It doesn’t really matter whether you refer to it as the Baviaanskloof Wilderness Area or Baviaanskloof nature reserve; what does is that it’s a huge reason why people come here. It’s a wild and rugged place that seems largely untouched by man – and all the more appealing because of it. The ever-changing landscape includes sub-tropical thickets, forests, mountain fynbos and typical Karoo vegetation, with a chance to spot mammals and birds.
Everyone who enters the reserve needs to buy a permit at either the western or eastern entrance gate. We paid R59 per person in May 2023, and kids were R30. Cash only. The gates open at 7:00 and close at 16:00.
Plants and World Heritage status
If you’re keen on plants, this stunning wilderness should definitely be on your bucket list. The Baviaanskloof Wilderness Area is part of UNESCO’s Cape Floral Region World Heritage Site and includes seven of South Africa’s eight biomes – Fynbos, Forest, Grassland, Succulent Karoo, Nama-Karoo, Subtropical Thicket, and Savannah. It’s also one of the world’s 34 biodiversity hotspots, which means it’s both rich with life and at high risk of destruction unless it’s protected from human activities.
If you’re really keen on plants, get hold of the recently published Plants of the Baviaanskloof by Douglas Euston-Brown and Magriet Kruger (who, incidentally, lives in the Baviaanskloof). It describes some 1100 species, with full colour photos to help you identify what you find.
Some of the dense green forests may remind you of the indigenous forests around Knysna on the Garden Route, while plumbago and pelargoniums grow in profusion along parts of the road, which was built in the 1880s by ingenious road engineer, Thomas Bain (yes, the guy who also built the Karoo’s Swartberg Pass, among many others).
Archaeologists reckon the earliest inhabitants lived here two to three million years ago. Stone tools discovered in the area show that humans occupied this land through the Early, Middle and Late Stone Ages. The San have left behind rock art in some of the caves, which they used as shelters. Khoi pastoralists also lived here about 2000 years ago. The first white settlers arrived in the late 18th century.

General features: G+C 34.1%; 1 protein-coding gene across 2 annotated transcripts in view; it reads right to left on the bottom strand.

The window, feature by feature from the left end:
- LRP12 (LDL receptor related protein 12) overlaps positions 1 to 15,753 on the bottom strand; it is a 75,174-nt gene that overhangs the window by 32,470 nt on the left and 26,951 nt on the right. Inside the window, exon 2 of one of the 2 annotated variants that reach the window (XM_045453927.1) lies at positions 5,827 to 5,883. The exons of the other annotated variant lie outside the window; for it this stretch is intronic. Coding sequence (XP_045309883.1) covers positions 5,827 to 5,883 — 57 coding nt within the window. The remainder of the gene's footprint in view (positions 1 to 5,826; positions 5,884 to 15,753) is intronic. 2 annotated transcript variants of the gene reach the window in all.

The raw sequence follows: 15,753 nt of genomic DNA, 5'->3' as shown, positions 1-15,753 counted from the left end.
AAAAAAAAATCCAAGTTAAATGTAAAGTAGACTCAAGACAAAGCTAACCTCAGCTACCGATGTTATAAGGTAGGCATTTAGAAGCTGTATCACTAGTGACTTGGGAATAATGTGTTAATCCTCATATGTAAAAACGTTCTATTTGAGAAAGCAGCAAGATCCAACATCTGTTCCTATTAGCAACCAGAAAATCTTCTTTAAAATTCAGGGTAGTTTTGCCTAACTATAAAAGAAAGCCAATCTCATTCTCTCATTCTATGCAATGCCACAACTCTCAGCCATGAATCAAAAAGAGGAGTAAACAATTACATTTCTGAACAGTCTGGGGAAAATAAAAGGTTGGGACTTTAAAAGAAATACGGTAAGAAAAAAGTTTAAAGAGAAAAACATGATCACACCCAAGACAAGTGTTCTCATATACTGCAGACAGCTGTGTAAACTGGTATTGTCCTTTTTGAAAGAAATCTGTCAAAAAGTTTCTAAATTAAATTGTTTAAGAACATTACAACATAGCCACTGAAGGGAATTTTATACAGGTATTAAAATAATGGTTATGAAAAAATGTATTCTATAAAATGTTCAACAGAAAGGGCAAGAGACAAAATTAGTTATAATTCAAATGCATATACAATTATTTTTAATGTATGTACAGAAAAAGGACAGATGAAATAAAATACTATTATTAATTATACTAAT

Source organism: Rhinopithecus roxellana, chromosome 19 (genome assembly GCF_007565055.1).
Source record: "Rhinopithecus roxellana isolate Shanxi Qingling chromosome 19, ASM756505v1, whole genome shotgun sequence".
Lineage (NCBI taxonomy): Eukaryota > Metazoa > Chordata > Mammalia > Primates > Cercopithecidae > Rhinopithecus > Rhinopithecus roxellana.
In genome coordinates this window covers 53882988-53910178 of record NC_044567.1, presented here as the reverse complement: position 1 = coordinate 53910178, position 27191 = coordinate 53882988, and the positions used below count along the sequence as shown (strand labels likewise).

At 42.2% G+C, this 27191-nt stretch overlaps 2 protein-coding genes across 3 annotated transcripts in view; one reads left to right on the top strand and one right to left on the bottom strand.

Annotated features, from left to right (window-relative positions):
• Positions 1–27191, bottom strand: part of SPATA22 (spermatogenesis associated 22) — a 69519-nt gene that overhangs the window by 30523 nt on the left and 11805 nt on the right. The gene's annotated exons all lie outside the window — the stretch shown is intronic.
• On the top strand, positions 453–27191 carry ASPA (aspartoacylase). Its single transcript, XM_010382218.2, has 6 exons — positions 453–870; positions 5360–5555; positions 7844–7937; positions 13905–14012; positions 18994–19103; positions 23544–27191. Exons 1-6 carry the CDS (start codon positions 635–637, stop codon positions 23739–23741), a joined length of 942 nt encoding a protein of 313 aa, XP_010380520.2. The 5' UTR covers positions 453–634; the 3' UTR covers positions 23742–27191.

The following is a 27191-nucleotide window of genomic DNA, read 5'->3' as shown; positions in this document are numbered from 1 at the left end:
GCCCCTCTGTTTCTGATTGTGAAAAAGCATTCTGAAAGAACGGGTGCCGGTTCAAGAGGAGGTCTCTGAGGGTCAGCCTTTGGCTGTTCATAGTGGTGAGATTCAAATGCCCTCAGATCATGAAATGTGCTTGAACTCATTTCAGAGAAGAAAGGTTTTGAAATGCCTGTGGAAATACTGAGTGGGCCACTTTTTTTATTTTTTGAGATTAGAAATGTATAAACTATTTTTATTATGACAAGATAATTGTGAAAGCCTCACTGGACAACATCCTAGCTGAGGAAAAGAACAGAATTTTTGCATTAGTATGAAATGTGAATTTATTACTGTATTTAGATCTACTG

There are 48 mammal species in the reserve. People who get excited by wildlife come here in the hopes of seeing Cape mountain zebra, red hartbeest, kudu, grey rhebuck, mountain reedbuck, bushbuck, klipspringer, and eland. You might even see two of the Big Five, buffalo and leopard, although leopards are notoriously shy and elusive, sticking to the difficult-to-reach mountainous areas. You have a better chance of seeing buffalo feeding at the edge of the road – a really good reason not to go fast here because hitting a 900kg buffalo is no joke.
Caracals, bushpigs and Cape clawless otters also live in the area, but tend to be secretive so you’d be extremely lucky to see them. The animals you’ll almost always see if you stay alert are chacma baboons, vervet monkeys, grey mongooses, and dassies (rock hyraxes).
The Baviaanskloof is a changing landscape where the gravel road drops from steep mountains to the valley floor and then climbs back up again, over and over. Along the way you’ll come across descriptive Afrikaans names that are testimony to past circumstances.
The Dutch word for baboon is baviaan, so we know that the Baviaanskloof is named after the baboons that echo among the crags in the area. But what stories lie behind some of the other names?
Doodsklip (death rock) was originally known as Lemoentuin and the story goes that a fisherman who had a bit too much to drink tied a line to his big toe and had dozed off when a huge fish pulled him into the water. Another ghoulish name is Moordenaarskloof (murderer’s ravine), where a construction crew blasting to build the road uncovered a human skull.
Attractions in the Wilderness Area
Among the most exhilarating aspects of the Baviaanskloof Wilderness Area are its steep, winding passes and poorts where you may have to drive through the water for up to 400m.
Grasnek Pass – Just over 8km long, this pass includes more than 80 bends. The gradient as you climb in the west can be as steep as 1:6, and it’s worth stopping at the top for some views of the Baviaankloof mountains. As it descends, you’ll look out over the Kouga mountains.